Short Story: City’s Dust

He lived. In a way this was the strangest thing of all. He had felt coming alive gradually, as a light, thin, slightly greasy substance had settled on his body. Had it been dust? No, too – well, humid. But not water either. It had been too dry for water. Anyway, there he was, with his newly found consciousness, wondering what he was doing out in the cold at night looking at a semi-high wall and a little park beyond it. In front of the wall he saw a pair of railroad tracks leading to a tunnel somewhere to his left. No; he was in a city, he felt, so these had to be streetcar tracks.

He slowly closed his eyes – large, dark, quiet eyes with just a hint of melancholy in them. If only he could remember what had happened before – before he had come to and found himself here, wherever „here“ was. He almost remembered hearing voices, voices that talked things concerning him, but he had been only half awake then and had not listened or looked up when the voices‘ owners had walked away. He had been too dizzy then, and he still was dizzy now.

He felt a moment of despair, wishing either to know everything he needed to know or not to have gained consciousness in the first place. After all, who needed consciousness when one did not even know who one was?

But then there was curiosity. He opened his eyes again. He did not even know his name, although there was something written on the left breast pocket of his blue jacket. His outfit looked like an army pilot’s uniform. Was he a pilot? And what was the word written there? Lomies? Ruvie? He couldn’t make it out clearly. Was that his name? It sure as hell did not sound familiar. And he could not see himself as an Air Force pilot either. He could not see himself at all! Oh, he somehow knew his eyes were brown, and he had dark hair; at least he could tell that by the dark brown strand hanging into his eyes. But he did not know what he looked like! He tried to remember, tried to force a picture of himself in front of his eyes, but it was no use. He saw exactly nothing.

How come he knew all these words, anyway? For all he knew he might never have spoken a single syllable in his entire life.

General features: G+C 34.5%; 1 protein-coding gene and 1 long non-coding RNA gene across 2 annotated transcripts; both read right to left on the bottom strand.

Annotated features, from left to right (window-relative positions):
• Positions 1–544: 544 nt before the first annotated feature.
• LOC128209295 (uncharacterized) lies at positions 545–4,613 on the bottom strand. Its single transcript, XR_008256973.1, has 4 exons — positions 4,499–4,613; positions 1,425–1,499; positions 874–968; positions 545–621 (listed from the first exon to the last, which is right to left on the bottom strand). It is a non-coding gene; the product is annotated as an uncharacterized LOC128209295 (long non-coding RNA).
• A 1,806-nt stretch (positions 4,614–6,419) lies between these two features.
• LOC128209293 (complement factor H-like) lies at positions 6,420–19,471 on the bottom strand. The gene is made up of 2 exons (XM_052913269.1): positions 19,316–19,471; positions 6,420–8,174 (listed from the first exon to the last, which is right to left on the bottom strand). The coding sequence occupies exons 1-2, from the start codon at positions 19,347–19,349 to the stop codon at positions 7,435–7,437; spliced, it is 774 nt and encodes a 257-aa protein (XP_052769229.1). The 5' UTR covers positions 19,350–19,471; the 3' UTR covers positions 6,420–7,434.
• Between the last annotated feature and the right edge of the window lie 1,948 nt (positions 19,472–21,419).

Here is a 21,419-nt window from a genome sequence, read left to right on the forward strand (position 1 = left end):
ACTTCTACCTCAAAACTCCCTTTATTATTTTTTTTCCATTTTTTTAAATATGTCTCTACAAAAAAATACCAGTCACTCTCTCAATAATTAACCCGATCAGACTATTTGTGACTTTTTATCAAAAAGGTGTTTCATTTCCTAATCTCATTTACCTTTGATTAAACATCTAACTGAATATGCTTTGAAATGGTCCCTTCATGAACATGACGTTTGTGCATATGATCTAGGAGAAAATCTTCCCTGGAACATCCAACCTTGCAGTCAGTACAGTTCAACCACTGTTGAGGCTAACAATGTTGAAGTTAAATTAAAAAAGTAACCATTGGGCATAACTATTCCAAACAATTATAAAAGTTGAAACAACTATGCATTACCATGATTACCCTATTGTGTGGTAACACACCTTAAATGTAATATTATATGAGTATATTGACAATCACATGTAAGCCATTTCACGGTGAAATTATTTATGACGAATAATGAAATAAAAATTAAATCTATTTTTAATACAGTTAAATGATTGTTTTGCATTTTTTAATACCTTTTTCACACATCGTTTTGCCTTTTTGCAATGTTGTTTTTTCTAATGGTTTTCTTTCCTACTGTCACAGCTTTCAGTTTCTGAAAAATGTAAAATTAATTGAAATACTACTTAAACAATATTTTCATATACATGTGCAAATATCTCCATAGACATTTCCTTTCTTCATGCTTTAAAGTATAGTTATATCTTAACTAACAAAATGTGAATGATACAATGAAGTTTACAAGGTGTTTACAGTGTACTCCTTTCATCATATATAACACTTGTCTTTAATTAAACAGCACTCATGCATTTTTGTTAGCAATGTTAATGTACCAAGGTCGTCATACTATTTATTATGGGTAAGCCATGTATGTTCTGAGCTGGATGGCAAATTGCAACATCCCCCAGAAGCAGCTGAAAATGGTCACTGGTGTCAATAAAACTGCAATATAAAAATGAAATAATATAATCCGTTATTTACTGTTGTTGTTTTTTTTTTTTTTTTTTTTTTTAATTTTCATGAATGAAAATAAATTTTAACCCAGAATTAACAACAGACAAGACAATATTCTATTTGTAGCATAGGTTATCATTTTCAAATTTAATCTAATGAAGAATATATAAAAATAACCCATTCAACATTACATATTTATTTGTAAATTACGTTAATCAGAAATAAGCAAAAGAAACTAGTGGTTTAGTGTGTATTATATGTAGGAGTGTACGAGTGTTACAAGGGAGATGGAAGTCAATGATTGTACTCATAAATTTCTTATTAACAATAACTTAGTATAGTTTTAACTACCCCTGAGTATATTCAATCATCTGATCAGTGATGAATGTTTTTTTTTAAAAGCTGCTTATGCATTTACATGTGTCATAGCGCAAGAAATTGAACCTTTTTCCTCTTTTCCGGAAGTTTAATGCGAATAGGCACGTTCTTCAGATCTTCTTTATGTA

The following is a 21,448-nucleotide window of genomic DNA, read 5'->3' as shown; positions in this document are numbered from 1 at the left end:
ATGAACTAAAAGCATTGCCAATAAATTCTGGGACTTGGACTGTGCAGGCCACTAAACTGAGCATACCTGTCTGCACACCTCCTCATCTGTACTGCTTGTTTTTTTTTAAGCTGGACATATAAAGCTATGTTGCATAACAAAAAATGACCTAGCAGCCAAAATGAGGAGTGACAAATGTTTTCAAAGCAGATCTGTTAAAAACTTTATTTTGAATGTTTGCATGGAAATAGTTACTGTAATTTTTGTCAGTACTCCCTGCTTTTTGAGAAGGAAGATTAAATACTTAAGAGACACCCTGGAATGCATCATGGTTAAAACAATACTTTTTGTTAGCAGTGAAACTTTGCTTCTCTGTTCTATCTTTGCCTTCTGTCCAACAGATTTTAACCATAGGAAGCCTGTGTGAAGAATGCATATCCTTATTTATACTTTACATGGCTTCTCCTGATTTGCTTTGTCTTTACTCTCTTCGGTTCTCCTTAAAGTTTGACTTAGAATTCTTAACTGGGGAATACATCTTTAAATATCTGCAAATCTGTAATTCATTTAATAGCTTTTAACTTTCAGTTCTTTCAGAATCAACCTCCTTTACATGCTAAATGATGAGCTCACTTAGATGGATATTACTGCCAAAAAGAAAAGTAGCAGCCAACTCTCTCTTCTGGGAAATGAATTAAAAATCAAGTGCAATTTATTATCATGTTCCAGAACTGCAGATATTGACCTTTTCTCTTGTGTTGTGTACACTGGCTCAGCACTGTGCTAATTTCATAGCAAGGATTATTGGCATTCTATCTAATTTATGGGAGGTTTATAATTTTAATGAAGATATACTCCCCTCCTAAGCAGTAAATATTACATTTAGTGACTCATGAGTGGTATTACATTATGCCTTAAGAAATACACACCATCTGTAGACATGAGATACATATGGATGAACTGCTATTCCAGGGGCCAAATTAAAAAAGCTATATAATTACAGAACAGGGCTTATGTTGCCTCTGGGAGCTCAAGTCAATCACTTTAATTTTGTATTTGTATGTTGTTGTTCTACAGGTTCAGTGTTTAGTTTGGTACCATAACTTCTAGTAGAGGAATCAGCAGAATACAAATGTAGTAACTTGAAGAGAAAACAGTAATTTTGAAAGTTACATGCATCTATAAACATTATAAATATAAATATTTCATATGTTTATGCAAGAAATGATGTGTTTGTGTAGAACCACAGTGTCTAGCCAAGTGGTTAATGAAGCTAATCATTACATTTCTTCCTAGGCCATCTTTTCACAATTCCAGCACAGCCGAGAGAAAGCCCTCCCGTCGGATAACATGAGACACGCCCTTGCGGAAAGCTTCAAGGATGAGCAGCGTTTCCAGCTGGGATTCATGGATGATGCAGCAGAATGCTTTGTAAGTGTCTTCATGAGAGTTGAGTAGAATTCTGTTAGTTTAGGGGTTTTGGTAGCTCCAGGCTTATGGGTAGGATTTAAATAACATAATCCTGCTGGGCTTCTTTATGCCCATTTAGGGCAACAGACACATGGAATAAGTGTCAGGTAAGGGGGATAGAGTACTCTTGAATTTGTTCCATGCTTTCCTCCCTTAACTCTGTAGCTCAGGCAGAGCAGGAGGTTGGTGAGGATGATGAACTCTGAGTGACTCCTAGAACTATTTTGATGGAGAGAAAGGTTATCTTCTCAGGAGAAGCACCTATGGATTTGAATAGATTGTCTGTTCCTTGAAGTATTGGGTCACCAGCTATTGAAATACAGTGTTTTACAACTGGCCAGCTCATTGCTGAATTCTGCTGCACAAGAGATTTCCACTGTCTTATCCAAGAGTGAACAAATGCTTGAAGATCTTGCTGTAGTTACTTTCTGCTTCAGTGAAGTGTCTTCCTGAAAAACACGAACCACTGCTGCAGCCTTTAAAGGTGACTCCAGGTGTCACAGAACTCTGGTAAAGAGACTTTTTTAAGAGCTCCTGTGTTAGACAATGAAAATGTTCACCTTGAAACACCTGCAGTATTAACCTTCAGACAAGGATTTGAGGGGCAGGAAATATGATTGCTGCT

„Shit“, he said aloud, and that sounded real enough.

So he could talk. Oh, great. And where did that get him? Absolutely nowhere. He still didn’t know who – or where for that matter – he was.

He tried a tentative step forward, and he came loose, but he was too tired. He staggered back against the wall and fell into an uneasy sleep.


He was awakened by a harsh rattling sound and a sudden gust of wind in his face. He jerked his eyes open and saw a streetcar passing by, not two yards away. It had to be morning, people were going to work, some gazing lazily out of the window. He cringed and drew nearer to the wall. Why didn’t they see me? he cried inwardly, when the train had passed, his mind racing. Why didn’t the driver see me? Was it that normal that guys slept by railroad tracks? Weren’t tramps arrested in this town, even when – especially when – they wore Air Force outfits? What on earth was going on here?

He felt a strange reluctance to leave this place. He had nowhere to go, no one to look for, did not know what to say in case anybody decided to talk to him. The fact that the people on the train had not noticed him was troubling in a way, but reassuring in another. He could stay here and sort things out – for a while at least.

Not that there was much to be sorted out, anyway. He pondered the facts he had gathered so far.

One – he had woken up without knowing who he was, with no recollection whatsoever of his former life.

Two – he had woken up in a decidedly strange place and in decidedly strange clothes.

Three – people seemed to think he was perfectly normal. Was he? He didn’t know.

And back to square one. It all ended up in one single sentence. He didn’t know. And while he was at it – what had happened to that strange liquid/dusty/greasy stuff that had probably made him wake up in the first place? It was gone now, but it had been all over his body before, and he did not remember washing/rubbing/taking it off.

He gazed at the nearby park. Children had come out from their homes and were playing among the trees. They had even climbed down to the railroad tracks and were taking a look at the graffiti sprayed onto the wall opposite him. Kendall it said, and Ruby Buster, in large colorful graffiti letters. The kids did not notice him, though. They talked and they laughed, and then they ran off playing again. It was fun watching them. It kept the mind off other things. Important things. He wondered vaguely if he should go somewhere, look for a clue to his identity. Later, he decided. At night. He was too afraid what might happen when he met people.